Looking Back: Great Games on the Amiga

Ho Ho Ho it’s nearly that time of year when we all pretend to like one another, handing out crudely wrapped crap and maybe a card if you could be bothered, lots of drinking and then eating a Christmas meal where everyone pretends to like turkey and Brussels sprouts. Really a meal consisting nothing but pigs in blankets would be ideal. 

Apparently a survey recently published shows evidence that kids nowadays aren’t interested in wanting new games for Christmas but instead in game currency for whatever live service titles they’re playing. Its not totally clear whether this only applies to physical games or digital as well, but it’s scary to think that new games are taking a back seat to those that are designed to fleas your wallet as much as possible over as long a time as possible. 

So with all that said, we should look at great games from yesteryear. So I’m starting with the games of the Amiga. Back in 1992, the main Christmas present I received was the Amiga 600 complete with Deluxe Paint III and three games. What an awesome bundle. 


One of the games that came bundled with my Amiga 600 was Pushover. A great little puzzle game that was published no doubt by a great company with a huge amount of quality titles under their belt… Oh for fuck sake it’s Ocean Software. 

In this game, which I must warn was sponsored by Quavers crisps which I have no endorsement from. Though I will be eating these amazing large packs of Quavers both cheese and prawn cocktail flavoured while I write about this particular game. Available at all great local shops and probably supermarkets. 

Portraying the role of some random but also incredibly intelligent ant, you find yourself jumping down a forking massive ant hill to retrieve a bag of Quavers. No, I have no idea how any of this makes sense either. Excuse me, I’m opening another glorious bag of Quavers. 

There’s 99 levels in this puzzle game. The gameplay loop is real simple. For whatever reason, the ant must knock down all the dominoes in the level within the time limit which magically opens the exit. Different dominoes can perform random actions such as blowing up, floating upwards or splitting in two. Now, who or what set up all these levels and why isn’t something that is ever explained. Probably best not to ask too many questions.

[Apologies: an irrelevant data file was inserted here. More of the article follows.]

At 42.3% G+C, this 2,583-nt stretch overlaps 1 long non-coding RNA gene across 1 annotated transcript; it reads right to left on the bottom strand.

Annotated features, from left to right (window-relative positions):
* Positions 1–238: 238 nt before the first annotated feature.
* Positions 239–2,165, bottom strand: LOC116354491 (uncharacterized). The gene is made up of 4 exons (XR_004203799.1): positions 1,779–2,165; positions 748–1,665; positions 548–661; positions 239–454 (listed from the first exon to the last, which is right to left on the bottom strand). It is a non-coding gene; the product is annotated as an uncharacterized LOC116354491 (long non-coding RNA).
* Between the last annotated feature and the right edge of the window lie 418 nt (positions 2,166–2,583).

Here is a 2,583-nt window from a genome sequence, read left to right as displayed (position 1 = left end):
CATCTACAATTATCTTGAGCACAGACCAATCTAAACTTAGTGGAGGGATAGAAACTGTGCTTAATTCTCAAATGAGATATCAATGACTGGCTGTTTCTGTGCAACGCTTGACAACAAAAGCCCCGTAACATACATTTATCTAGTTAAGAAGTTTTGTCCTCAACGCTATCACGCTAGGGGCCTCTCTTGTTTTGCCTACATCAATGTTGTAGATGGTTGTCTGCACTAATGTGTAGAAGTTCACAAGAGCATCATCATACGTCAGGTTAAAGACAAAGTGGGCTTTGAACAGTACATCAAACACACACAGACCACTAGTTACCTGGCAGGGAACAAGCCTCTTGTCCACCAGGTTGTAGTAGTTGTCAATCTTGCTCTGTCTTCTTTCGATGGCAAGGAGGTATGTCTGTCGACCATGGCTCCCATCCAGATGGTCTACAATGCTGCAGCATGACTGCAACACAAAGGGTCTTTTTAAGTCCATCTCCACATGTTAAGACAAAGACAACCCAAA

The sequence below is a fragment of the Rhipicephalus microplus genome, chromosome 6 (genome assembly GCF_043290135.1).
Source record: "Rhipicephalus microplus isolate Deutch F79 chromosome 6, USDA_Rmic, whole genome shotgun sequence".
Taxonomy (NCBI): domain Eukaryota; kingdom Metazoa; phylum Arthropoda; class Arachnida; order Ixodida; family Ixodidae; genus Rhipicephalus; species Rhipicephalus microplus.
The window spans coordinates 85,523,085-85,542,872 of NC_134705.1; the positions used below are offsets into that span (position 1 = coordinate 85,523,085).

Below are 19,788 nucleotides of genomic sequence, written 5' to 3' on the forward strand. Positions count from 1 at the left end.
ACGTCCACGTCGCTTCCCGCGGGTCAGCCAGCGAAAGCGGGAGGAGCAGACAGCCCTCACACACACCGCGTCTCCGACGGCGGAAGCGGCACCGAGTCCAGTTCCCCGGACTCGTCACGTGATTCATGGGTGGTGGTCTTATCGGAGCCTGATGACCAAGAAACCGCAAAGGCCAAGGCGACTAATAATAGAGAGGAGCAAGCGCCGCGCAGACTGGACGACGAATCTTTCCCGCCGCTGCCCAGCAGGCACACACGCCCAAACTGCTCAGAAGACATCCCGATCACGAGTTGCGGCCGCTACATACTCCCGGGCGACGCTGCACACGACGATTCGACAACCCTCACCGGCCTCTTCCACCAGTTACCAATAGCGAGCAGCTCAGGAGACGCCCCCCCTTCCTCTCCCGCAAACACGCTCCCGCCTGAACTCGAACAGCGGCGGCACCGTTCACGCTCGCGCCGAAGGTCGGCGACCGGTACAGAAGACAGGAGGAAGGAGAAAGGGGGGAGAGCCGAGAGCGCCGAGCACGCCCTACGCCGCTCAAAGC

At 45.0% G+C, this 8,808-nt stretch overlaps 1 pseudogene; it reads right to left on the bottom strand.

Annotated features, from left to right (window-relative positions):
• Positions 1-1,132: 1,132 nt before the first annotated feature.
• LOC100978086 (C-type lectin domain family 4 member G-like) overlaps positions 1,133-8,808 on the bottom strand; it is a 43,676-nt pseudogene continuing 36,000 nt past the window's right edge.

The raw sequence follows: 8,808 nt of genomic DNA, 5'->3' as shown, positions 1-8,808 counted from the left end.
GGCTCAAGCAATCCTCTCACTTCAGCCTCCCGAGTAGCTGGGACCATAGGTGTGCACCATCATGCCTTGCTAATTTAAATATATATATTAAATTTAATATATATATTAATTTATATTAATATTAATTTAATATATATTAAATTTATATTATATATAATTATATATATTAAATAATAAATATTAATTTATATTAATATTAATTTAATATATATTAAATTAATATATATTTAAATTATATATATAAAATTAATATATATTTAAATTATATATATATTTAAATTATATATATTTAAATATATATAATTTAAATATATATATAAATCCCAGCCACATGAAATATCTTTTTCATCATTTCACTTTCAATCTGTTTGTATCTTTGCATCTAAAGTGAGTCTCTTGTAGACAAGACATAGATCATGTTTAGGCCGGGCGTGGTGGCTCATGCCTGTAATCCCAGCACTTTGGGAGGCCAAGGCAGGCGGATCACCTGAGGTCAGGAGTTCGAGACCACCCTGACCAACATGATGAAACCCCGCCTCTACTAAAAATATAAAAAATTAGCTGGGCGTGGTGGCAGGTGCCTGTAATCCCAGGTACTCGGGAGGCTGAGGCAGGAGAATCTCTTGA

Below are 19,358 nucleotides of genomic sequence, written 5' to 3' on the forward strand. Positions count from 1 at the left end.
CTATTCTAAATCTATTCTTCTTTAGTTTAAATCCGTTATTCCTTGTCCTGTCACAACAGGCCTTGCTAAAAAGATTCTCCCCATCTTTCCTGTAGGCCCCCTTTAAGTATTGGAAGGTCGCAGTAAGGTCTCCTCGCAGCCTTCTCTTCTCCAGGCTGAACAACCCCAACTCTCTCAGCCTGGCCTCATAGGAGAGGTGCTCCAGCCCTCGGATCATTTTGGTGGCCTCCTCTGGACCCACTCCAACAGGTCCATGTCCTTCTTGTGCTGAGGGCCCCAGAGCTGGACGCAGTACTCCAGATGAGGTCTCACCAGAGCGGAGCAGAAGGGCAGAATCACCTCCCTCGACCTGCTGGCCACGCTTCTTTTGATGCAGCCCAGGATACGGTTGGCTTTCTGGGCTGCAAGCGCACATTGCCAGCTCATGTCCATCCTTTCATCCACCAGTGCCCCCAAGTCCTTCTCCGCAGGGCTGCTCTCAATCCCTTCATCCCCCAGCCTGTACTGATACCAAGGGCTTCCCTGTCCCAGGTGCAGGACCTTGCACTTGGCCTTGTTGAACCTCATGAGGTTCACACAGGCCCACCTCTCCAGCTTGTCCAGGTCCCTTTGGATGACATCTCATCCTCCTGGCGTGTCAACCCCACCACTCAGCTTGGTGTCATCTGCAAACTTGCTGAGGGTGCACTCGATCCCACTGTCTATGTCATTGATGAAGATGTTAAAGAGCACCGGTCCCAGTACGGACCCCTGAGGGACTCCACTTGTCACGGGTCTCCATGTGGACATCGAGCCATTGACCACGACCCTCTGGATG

Don’t worry if you screw up as the level won’t end if the timer runs out. You can just continue to try solving the puzzle. And if it fails, just walk off the edge of the platform and plummet to your death. Without lives, you can just keep retrying until you finally succeed. 


Did you know that war has never been so much fun? That’s what the intro song to Cannon Fodder says and has no problem telling you to murder your own brother with a gun. This song is, as far as I’m aware not on either PC or console versions of the game which is kinda telling with regards to the awesomeness of the Amiga line of micro computers. 

Cannon Fodder is a great top down shoot em up in which you must guide your small platoon through numerous jungles, snow levels etc killing all the enemies with your guns and sometimes blowing up buildings. It shows the humorous side to killing random unknown people in uniform. And the music only helps advance this feeling. 

There are 72 levels in total, each obviously getting harder and harder. Although losing troops isn’t the end of the world, it’s best to keep them alive as long as you can. Winning each level sees the remaining troops promoted through the ranks which helps with their fire power which will greatly help in later levels where the enemy will themselves be better. There aren’t unlimited backup soldiers should all yours die in any given mission so be careful. Although new recruits come after completing each level, they can quickly disappear if you keep getting them killed. 


Who doesn’t love the Monkey Island games? The first two are incredible and are amongst my favourite games. Luckily the first two are also on the Amiga so I played both back in the early 90s. Unfortunately they were published by US Gold and just like everything they were involved in, they never took advantage of the Amiga 1200 improved graphics chip so the second game doesn’t look as great as the PC version. But it’s still an amazing game.